Today, I had the great privilege to visit Chuck Smith at his home in Waukee, Iowa. Chuck and I have something in common--the love of old Iowa barns. When I travel the country roads, I often stop to admire the old barns that still stand on so many of our Iowa farms. Chuck's old barns are equally beautiful, but they require a little more imagination. He collects paper barns. Let's take a look.
Whoever heard of a paper barn and where did you get it? Paper barns were very popular during my growing up years (1932-1948.) They weren't actually paper--they were cardboard cut outs (see box in the background.) You ordered them from Montgomery Ward, Sears, or other catalogs, and put them together yourself. Now tell me the truth--can you think of a better way for a kid to spend a cold winter evening? Well--that was then--if I were growing up now, I would probably opt out for an NBA game on TV.
"Farmer Brown (or was that Old MacDonald) had a farm E I E I O and on his farm he had a horse E I E I O."
I know--you young guys have never heard that--but we oldsters will appreciate it.
"And on his farm he had a pig E I E I O."
You're right--these aren't paper cutouts. These farm animals look like they may be made of clay, ceramic, rubber or something similar--but they are not. The horse above is made of paper mache. You can still do this: Mix one part flour with one part of water until you get a thick glue-like consistency. Add a bit more water if it's too thick. Mix well with a spoon to get rid of all the lumps. Oh-don' bother just buy a gumby!
I never made paper mache animals when I was a kid. I was not that creative. I just made huge paper spitballs and shot them toward a target on the barn door with my home made slingshot. Bragging rights--I was pretty good!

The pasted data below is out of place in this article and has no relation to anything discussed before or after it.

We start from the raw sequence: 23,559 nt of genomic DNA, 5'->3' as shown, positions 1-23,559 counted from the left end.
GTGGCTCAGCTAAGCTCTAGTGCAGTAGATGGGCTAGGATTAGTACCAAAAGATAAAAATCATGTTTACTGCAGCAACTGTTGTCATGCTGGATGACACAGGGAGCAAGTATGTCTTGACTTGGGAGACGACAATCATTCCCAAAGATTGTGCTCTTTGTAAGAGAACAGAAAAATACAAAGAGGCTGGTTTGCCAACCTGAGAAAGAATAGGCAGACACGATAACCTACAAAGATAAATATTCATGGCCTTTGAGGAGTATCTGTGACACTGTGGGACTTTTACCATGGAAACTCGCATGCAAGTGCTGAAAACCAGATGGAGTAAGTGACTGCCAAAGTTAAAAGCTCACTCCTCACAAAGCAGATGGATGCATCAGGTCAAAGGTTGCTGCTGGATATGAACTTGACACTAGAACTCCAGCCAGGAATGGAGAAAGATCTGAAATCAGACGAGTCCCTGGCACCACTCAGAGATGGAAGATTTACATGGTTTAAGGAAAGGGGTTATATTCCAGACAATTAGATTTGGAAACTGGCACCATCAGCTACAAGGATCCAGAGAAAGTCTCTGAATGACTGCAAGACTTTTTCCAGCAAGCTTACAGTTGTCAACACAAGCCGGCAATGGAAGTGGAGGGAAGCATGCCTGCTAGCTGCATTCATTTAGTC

How else would you transport all of the grain, supplies and livestock needed to operate a paper farm? On a paper railroad car, of course!!!!!!
My view for the month: Paper barns--there is a lot of nostalgia here and nostalgia is one of the things I do best at my age. I consider myself blessed to have grown up in this time frame. My parents (like our neighbors) raised a few cattle, pigs, chickens and their cropland consisted of small fields rotated with corn, oats and alfalfa. This all happened on a 160 acre rented farm. They worked 12 or more hours a day--just to feed our family--and loved every minute of it. I think those years (1932-1948) ushered in the new age of technology in Iowa agriculture, as tractors replaced horses on Iowa farms. When I returned from the army, I was so proud to enter this new age in agriculture. I farmed with a John Deere Model A tractor and a two row cultivator. I thought that was as good as it could get--but let's fast forward to today. Farms are big and specialized and farm equipment has evolved to technology beyond my comprehension. Throughout the years, farmers have changed with the times and we can be thankful for that. I think there is a story in this paper barn display. It preserves an era of our past to remind us how God has blessed us with the ability and resources to move beyond those "paper barn days" so we can continue to provide food for a hungry world.
If you fully obey the Lord your God and carefully follow all his commands I give you today, the Lord your God will set you high above all the nations on earth. All these blessing will come upon you and accompany you if you obey the Lord your God. (NIV) Deuteronomy 28:1,2) -- The Lord will send a blessing on your barns and on everything you put your hand to. The Lord your God will bless you in the land he has given you. (Deuteronomy 28:8)